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Fans of Manhattanhenge hope that cloudy weather won’t obscure New York or City’s famous sunset phenomenon

By 07/12/2023 10:53 PMNo CommentsBy YidInfo Staff


The last two days of Manhattanhenge, the twice-yearly alignment of the setting sun with the city’s east-west streets, will be on Wednesday and Thursday.

This event draws New Yorkers out of their apartments to watch the sun cast a rosy light over the city’s canyons.

Fans of the spectacle will need to pray that the clouds separate at the appropriate moment because forecasters are calling for dreary weather.

A watching party will follow Jackie Faherty’s sold-out presentation on Manhattanhenge on Thursday; she is an astrophysicist at the American Museum of Natural History.

“We have had luck in the past when the weather cleared,” she added. “All we need is clear skies at dusk.”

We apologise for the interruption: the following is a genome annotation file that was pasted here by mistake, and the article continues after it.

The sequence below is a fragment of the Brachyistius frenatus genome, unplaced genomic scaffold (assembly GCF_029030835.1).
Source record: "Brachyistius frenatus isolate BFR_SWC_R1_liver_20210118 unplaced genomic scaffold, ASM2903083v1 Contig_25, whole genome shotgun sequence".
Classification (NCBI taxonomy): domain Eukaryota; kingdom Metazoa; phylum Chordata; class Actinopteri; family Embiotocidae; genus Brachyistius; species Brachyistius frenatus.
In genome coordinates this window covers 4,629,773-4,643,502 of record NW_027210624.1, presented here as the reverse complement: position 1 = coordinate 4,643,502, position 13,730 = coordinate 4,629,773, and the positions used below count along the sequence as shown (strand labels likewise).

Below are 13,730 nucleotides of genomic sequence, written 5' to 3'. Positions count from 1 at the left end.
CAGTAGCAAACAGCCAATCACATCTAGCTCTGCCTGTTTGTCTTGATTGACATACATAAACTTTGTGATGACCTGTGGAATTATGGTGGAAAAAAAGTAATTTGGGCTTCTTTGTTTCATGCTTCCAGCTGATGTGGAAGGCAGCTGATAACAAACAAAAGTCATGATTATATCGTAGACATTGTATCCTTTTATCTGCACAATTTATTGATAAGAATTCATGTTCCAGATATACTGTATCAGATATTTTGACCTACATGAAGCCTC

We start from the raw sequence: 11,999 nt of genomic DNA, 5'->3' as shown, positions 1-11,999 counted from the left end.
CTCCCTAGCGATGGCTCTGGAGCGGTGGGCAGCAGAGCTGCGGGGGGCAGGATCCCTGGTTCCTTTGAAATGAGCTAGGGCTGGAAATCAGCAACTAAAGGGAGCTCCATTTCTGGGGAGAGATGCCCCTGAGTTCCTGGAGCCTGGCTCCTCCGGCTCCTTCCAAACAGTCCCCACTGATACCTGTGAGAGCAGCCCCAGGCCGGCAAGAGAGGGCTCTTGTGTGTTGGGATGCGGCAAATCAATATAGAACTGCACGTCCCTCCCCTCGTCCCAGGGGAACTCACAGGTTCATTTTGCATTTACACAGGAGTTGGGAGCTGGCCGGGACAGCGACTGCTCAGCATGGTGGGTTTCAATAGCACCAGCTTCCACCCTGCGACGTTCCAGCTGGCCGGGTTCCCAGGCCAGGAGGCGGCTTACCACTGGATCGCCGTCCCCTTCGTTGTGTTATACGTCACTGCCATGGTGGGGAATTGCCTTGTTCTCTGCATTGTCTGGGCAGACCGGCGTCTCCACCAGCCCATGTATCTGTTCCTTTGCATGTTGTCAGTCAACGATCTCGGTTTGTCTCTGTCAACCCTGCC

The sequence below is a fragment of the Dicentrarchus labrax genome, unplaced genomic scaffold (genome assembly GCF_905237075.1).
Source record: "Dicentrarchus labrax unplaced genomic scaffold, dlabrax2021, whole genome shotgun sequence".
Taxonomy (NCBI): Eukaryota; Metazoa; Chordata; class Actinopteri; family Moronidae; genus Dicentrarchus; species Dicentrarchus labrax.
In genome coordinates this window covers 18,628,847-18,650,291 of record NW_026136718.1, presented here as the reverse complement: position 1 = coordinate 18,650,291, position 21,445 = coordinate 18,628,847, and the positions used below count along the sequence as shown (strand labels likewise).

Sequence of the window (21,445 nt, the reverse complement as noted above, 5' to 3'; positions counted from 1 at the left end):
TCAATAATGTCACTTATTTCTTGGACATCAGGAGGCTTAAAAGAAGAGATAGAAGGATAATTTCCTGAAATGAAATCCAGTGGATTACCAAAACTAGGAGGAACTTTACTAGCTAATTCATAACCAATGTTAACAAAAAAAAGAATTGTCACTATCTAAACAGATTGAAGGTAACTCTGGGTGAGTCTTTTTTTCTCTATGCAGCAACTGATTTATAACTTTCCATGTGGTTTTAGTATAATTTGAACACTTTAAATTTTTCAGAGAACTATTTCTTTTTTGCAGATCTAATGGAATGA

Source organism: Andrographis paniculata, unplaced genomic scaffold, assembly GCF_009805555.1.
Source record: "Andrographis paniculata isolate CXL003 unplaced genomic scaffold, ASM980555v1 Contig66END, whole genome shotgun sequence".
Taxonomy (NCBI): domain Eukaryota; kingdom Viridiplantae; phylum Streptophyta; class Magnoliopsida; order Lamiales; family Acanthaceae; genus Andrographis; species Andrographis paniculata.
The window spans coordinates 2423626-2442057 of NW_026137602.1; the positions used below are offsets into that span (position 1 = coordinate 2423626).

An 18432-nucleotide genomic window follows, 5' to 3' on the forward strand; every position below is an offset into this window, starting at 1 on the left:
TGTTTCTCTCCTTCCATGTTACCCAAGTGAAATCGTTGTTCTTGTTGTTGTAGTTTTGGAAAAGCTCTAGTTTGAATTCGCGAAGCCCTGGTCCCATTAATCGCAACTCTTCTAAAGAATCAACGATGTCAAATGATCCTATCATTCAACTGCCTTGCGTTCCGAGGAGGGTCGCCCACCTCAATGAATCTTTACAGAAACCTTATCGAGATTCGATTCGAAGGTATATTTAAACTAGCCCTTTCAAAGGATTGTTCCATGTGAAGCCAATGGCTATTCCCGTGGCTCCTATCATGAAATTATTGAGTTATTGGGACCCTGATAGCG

The word “Manhattanhenge” was created by the director of the Hayden Planetarium at the museum, Neil deGrasse Tyson.

He drew inspiration from Stonehenge, where visitors and contemporary Druids set up camp on the summer solstice to observe the sun rise over the ancient stones.

When it occurs for two nights around Memorial Day and another two in the middle of July, Manhattanhenge draws its own Druids.

In order to see the sun’s disc set below the horizon while being perfectly framed by the gleaming towers, devotees line streets like 42nd and 34th streets. There are morning Manhattanhenge days in December and January as well, but Faherty said those have not attracted large audiences due to factors including the hour and the cold.

Boston and Toronto are two additional cities where streets on particular days line up with the sun. Chicagohenge, which occurs at the spring and fall equinoxes, is the most well-known metropolitan “henge” aside from New York’s. Faherty stated that she loves Manhattanhenge because it has more recognizable skyscrapers and the Hudson River to the west offers “a visual break in the landscape of buildings.

Fans will swarm the streets, weather permitting, and capture the waning light on their smartphones and cameras. It’s a beautiful picture in this social media age, Faherty added. “I frequently refer to it as New York City’s Instagram holiday.”ok


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